Reasons for Emigration

The first Swedish emigrants were sent by their government in Stockholm to America in 1638, just 18 years after the arrival of the Mayflower. Their goal was to establish a Swedish colony in Delaware. This endeavour ended just 17 years later in 1655 when this colony was lost to the Dutch. Nevertheless, the Swedish settlers stayed and kept up their traditions and language.

The first significant phase of Swedish emigration began in the mid 1840s when the first organized groups started their journey to the United States. Like many other European emigrant groups, they had similar reasons for leaving: From 1750 to 1850 the population almost doubled. The introduction of potatoes increased the food supply and the introduction of vaccinations increased life expectancy, both of which led to a population increase. This increase had to be supported entirely by an agricultural society and economy, since Sweden had few cities and developed industries at that time.

Due to the divided inheritance of land, farms were fragmented into small plots, which could no longer feed the families. Poor soil, increased population and land mismanagement led to poverty among Swedish farmers. Attempts to reform the agricultural system in Sweden failed which, resulting in frustration and hopelessness.

These first emigrants can be considered “pioneers”. Civil servant Gustav Unonius, also known as “father of Swedish emigration”, emigrated in 1841 and founded the first Swedish settlement in Wisconsin. In this early stage of emigration the passengers travelled in the steerage category of the cargo ships, which were barks or brigs. Sailing from a Swedish port to to America could take several months since the ships lacked engines. Following in his footsteps was the farmer Peter Cassel and his group who left in 1845 and settled in New Sweden, Iowa. Noteworthy is also the group of 1,500 religious nonconformists, who came from Central Sweden to Bishop Hill, Illinois from 1846 to1850. It required a great deal of strength, courage and conviction to leave their homes behind for a strenuous voyage, many monthes on the sea and an uncertain future in a foreign country.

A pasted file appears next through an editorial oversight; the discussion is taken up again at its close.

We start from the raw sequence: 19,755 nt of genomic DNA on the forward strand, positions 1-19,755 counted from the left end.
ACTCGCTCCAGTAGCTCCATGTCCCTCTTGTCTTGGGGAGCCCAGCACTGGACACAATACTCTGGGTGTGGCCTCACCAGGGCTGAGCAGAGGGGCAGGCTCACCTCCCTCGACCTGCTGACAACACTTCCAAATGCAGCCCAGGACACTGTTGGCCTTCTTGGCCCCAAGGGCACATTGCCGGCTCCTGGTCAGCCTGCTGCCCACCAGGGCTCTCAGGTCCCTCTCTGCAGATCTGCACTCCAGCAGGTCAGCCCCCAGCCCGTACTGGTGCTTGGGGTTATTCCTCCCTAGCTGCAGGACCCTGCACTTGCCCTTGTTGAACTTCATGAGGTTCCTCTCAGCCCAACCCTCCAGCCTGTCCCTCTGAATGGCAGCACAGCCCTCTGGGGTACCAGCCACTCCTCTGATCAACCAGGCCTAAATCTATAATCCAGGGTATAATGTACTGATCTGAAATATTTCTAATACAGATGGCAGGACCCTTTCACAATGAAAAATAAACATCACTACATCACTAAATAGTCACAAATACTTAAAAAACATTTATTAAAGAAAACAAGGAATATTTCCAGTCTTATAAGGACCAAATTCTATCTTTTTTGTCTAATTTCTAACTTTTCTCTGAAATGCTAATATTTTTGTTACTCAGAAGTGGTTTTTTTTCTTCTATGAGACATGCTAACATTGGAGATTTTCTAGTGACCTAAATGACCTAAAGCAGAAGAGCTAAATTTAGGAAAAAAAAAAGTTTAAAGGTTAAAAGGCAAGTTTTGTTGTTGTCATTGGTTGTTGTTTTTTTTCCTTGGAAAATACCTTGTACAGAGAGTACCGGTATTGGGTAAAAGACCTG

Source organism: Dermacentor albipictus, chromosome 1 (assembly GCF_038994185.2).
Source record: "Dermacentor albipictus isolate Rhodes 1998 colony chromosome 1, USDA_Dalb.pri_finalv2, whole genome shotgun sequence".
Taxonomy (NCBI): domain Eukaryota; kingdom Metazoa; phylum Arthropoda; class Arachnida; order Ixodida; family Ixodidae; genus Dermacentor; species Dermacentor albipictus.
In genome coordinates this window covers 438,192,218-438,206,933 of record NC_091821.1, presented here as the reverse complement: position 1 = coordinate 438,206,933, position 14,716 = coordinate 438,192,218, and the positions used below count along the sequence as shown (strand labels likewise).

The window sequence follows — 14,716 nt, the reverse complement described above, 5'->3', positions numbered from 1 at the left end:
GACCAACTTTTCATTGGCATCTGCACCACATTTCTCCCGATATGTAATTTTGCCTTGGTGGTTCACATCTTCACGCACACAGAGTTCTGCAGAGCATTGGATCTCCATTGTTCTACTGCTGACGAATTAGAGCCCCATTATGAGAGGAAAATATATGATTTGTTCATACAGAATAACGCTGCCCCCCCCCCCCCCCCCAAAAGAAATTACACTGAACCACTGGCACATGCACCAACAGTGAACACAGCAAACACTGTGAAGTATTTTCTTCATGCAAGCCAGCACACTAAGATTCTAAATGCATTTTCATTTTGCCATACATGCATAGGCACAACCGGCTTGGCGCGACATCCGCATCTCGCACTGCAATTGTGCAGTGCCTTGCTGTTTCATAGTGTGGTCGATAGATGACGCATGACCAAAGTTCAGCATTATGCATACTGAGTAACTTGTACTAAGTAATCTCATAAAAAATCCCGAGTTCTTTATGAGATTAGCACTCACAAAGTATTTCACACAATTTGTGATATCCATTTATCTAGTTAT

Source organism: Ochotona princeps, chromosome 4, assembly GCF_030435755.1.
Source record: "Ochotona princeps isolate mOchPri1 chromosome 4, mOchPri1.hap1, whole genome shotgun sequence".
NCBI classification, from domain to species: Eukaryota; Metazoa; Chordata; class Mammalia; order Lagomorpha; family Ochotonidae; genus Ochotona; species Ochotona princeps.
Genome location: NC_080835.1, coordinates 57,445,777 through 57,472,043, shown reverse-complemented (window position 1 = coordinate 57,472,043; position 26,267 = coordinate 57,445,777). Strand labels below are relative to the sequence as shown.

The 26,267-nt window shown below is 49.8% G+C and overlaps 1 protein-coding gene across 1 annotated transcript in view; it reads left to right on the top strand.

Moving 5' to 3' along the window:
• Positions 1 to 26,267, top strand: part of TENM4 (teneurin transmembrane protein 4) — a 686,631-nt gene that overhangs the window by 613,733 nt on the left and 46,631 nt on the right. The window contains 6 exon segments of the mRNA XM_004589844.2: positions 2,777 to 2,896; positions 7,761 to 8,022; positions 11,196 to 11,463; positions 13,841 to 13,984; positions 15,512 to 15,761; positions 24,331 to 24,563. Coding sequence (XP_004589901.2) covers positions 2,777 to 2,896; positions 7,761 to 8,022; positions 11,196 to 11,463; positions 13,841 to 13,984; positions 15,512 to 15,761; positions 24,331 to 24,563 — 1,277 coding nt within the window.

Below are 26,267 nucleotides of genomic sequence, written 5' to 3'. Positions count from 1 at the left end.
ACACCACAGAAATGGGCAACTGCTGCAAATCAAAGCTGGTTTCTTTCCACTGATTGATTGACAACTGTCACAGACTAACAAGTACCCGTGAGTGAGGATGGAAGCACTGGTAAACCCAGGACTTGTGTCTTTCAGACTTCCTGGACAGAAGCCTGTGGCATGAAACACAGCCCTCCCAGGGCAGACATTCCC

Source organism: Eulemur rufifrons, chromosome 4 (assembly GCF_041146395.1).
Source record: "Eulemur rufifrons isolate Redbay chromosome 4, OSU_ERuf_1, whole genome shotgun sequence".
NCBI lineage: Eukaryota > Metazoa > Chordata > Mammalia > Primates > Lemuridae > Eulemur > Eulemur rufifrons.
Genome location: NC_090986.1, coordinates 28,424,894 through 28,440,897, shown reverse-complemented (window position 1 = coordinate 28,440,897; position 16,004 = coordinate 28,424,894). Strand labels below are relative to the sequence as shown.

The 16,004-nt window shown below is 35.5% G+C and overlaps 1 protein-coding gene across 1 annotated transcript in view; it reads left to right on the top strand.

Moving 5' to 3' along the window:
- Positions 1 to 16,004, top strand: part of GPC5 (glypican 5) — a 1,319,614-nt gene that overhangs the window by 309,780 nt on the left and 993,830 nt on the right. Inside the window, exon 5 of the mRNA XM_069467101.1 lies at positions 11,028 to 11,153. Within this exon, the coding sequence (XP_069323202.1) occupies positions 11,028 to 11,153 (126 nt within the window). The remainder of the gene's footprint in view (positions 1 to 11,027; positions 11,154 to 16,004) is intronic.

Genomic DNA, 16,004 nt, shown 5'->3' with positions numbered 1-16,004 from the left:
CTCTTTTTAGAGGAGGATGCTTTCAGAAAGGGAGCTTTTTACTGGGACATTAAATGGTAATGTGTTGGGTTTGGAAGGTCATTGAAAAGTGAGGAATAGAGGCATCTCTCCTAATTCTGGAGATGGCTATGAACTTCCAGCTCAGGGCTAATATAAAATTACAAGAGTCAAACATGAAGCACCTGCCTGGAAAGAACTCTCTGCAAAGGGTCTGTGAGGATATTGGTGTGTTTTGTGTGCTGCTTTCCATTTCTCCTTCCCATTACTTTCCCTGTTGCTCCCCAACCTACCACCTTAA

Gothenburg Market, ca. 1906 Gothenburg Market, ca. 1906
Library of Congress

During the second half of the 19th century the rural population began to move into the towns as industrialization arrived in Sweden. This migration pattern was supported by the development of new industries as well as the introduction of the railroads. The old cities grew faster than ever before. Compulsory school education, a welfare system and economic reforms promised to end poverty. The poor farmers were drawn to the cities. But they were often disappointed. As unskilled workers they found themselves homeless and sometimes ended up as beggars or prostitutes. During this second massive emigration wave, about a fourth of all Swedish emigrants came from cities.

More emigration. In 1867, 1868 and 1869 followed a series of catastrophic famines during the 1860s, caused first by too much rain, then drought and finally epidemics led to crop failures and even more misery among the poor farming population. Some sixty thousand Swedes left the country during these three years of starvation alone. This was the beginning of a mass emigration wave mainly to the United States from 1868 to 1914. After World War I the emigration picked up again but came to a halt again during the depression in the 1920s.

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